Green Tea Extract Weight Loss Side Effects
Green tea extract has antioxidant properties, as it contains a high concentration of polyphenols, as described by the University of Maryland Medical Center (UMMC). It likewise may improve metabolic process and help burn fat. You can use green tea extract for weight loss by consuming the tea or taking green tea as a supplement.
What Are Green Tea Extract Weight Loss Side Effects?
One research study, as noted by the UMMC, has actually found that green tea with caffeine improved weight loss and weight upkeep in overweight people.
Green tea extract includes caffeine, and drinking large quantities of caffeine can cause lots of side effects, according to the UMMC. This is especially true for individuals not accustomed to caffeine. Possible side effects include dizziness, insomnia, anxiety, irritability, tense feelings, restlessness and fast pulse. Big amounts of caffeine also can cause upset stomach, nausea and diarrhea. Caffeine overdose is possible, with symptoms of headache, abdominal spasms, nausea and vomiting. Caffeine overdose may require medical attention.
Because it consists of caffeine, green tea extract is a diuretic and causes the body to lose water, as described by doctor Andrew Weil. Dehydration may occur if you do not renew water lost through frequent urination, as cells start drawing water from the blood. Drink lots of non-caffeinated fluids while using green tea for weight loss.
More Serious Effects
Caffeine can also result in more serious health effects, according to Weil. It can result in heart palpitations and irregular heartbeat, and might cause or aggravate hypertension. Caffeine likewise is related to prostate problems and other urinary disorders. The compound is an irritant to the urinary tract and causes smooth muscle of the bladder and prostate to constrict, which can make urination difficult.
Some people have reported liver problems while taking focused green tea extract, according to the U.S. National Institutes of Health (NIH). This side effect is not connected with drinking green tea drinks or infusions. These cases are very unusual and not definitively connected to green tea. The NIH recommends that people take concentrated green tea extracts with food, and stop using green tea extract and seek medical attention if signs of liver problems happen, such as dark urine or jaundice.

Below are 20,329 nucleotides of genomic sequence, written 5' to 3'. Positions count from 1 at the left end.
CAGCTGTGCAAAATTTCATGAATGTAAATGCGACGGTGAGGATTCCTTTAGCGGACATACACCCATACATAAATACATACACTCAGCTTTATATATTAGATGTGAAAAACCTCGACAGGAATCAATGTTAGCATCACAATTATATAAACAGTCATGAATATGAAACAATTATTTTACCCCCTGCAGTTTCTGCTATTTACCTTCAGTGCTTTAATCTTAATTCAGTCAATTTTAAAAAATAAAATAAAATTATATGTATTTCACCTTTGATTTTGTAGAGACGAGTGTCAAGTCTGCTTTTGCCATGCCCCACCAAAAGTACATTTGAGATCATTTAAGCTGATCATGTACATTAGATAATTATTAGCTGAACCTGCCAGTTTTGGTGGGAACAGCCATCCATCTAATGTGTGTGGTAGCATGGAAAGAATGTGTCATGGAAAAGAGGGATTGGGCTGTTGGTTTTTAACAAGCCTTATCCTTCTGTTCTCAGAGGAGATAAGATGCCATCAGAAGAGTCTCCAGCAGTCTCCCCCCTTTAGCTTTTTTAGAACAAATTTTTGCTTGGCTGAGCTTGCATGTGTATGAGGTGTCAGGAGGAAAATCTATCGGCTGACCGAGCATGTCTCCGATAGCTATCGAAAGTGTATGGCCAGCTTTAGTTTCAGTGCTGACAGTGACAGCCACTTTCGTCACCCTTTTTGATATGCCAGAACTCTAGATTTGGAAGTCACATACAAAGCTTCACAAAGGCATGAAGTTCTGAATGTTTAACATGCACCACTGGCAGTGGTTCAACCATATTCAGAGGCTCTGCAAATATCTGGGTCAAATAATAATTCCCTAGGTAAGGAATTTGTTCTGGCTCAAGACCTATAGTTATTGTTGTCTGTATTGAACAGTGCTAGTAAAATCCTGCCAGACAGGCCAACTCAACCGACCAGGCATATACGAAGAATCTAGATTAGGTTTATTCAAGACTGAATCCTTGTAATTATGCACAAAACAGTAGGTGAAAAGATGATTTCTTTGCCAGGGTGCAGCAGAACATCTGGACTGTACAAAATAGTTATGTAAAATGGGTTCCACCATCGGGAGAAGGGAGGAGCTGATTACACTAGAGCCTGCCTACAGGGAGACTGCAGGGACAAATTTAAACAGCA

Green tea extract may cause a severe rise in blood pressure when taken with monoamine oxidase inhibitors (MAOIs), medications recommended for treating depression, according to the UMMC, according to iytmed.com. This side effect can be life-threatening. People taking MAOIs ought to not use green tea for weight loss or any other factor.
SAFE GREEN TEA DOSING
- The following dosages have been studied in clinical research:
- For high cholesterol: Green tea or green tea extracts containing 150 to 2500 mg catechins, taken in single or 2 divided doses daily for as much as 24 weeks, has actually been used.
- For unusual development of cells of the cervix (cervical dysplasia): 200 mg of green tea extract, taken by mouth daily together with a green tea ointment used two times weekly for 8-12 weeks, has actually been used.
- For high blood pressure: A green tea drink, made by boiling a 3 gram tea bag with 150 mL water, has actually been used three times day-to-day about 2 hours after each meal for 4 weeks. Likewise, 379 mg of a specific product containing green tea extract (Olimp Labs, Debica, Poland), taken daily with the breakfast for 3 months, has actually been used.
- For low blood pressure: 400 mL of green tea extract taken prior to lunch has actually been used.
- For thick, white spots on the gums (oral leukoplakia): 3 grams of combined green tea taken by mouth and applied to the skin for 6 months has been used.
- For osteoporosis: Capsules consisting of 500 mg of green tea polyphenols, taken two times daily alone or while practicing tai chi for 60 minutes 3 times regular for 24 weeks, has been used.
Last modified: September 4, 2016